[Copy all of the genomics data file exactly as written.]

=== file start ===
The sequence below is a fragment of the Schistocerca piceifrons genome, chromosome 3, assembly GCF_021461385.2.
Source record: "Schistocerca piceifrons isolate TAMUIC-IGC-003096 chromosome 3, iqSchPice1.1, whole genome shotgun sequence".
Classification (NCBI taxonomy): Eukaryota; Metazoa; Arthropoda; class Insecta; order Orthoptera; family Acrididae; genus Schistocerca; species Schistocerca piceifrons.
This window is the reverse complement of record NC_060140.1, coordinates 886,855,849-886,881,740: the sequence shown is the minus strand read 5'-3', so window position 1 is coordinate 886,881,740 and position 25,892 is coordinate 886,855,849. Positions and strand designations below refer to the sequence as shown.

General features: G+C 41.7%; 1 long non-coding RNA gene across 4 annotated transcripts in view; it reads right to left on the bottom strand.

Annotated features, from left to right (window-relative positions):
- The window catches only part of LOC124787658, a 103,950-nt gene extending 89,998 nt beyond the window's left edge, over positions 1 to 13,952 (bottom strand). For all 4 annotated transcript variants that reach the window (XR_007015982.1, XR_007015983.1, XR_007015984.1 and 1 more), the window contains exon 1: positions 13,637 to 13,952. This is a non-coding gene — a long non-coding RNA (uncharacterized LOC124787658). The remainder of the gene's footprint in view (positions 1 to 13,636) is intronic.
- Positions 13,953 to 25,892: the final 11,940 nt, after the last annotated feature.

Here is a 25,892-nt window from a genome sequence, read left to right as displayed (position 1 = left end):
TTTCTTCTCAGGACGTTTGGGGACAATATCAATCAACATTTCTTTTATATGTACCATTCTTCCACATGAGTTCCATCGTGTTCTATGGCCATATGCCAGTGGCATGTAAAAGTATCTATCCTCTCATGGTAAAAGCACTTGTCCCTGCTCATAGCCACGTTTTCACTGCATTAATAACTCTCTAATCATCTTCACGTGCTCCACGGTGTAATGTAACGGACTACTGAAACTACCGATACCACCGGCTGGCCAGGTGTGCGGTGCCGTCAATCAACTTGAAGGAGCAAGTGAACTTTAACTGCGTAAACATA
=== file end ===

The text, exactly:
The sequence below is a fragment of the Schistocerca piceifrons genome, chromosome 3, assembly GCF_021461385.2.
Source record: "Schistocerca piceifrons isolate TAMUIC-IGC-003096 chromosome 3, iqSchPice1.1, whole genome shotgun sequence".
Classification (NCBI taxonomy): Eukaryota; Metazoa; Arthropoda; class Insecta; order Orthoptera; family Acrididae; genus Schistocerca; species Schistocerca piceifrons.
This window is the reverse complement of record NC_060140.1, coordinates 886,855,849-886,881,740: the sequence shown is the minus strand read 5'-3', so window position 1 is coordinate 886,881,740 and position 25,892 is coordinate 886,855,849. Positions and strand designations below refer to the sequence as shown.

General features: G+C 41.7%; 1 long non-coding RNA gene across 4 annotated transcripts in view; it reads right to left on the bottom strand.

Annotated features, from left to right (window-relative positions):
- The window catches only part of LOC124787658, a 103,950-nt gene extending 89,998 nt beyond the window's left edge, over positions 1 to 13,952 (bottom strand). For all 4 annotated transcript variants that reach the window (XR_007015982.1, XR_007015983.1, XR_007015984.1 and 1 more), the window contains exon 1: positions 13,637 to 13,952. This is a non-coding gene — a long non-coding RNA (uncharacterized LOC124787658). The remainder of the gene's footprint in view (positions 1 to 13,636) is intronic.
- Positions 13,953 to 25,892: the final 11,940 nt, after the last annotated feature.

Here is a 25,892-nt window from a genome sequence, read left to right as displayed (position 1 = left end):
TTTCTTCTCAGGACGTTTGGGGACAATATCAATCAACATTTCTTTTATATGTACCATTCTTCCACATGAGTTCCATCGTGTTCTATGGCCATATGCCAGTGGCATGTAAAAGTATCTATCCTCTCATGGTAAAAGCACTTGTCCCTGCTCATAGCCACGTTTTCACTGCATTAATAACTCTCTAATCATCTTCACGTGCTCCACGGTGTAATGTAACGGACTACTGAAACTACCGATACCACCGGCTGGCCAGGTGTGCGGTGCCGTCAATCAACTTGAAGGAGCAAGTGAACTTTAACTGCGTAAACATA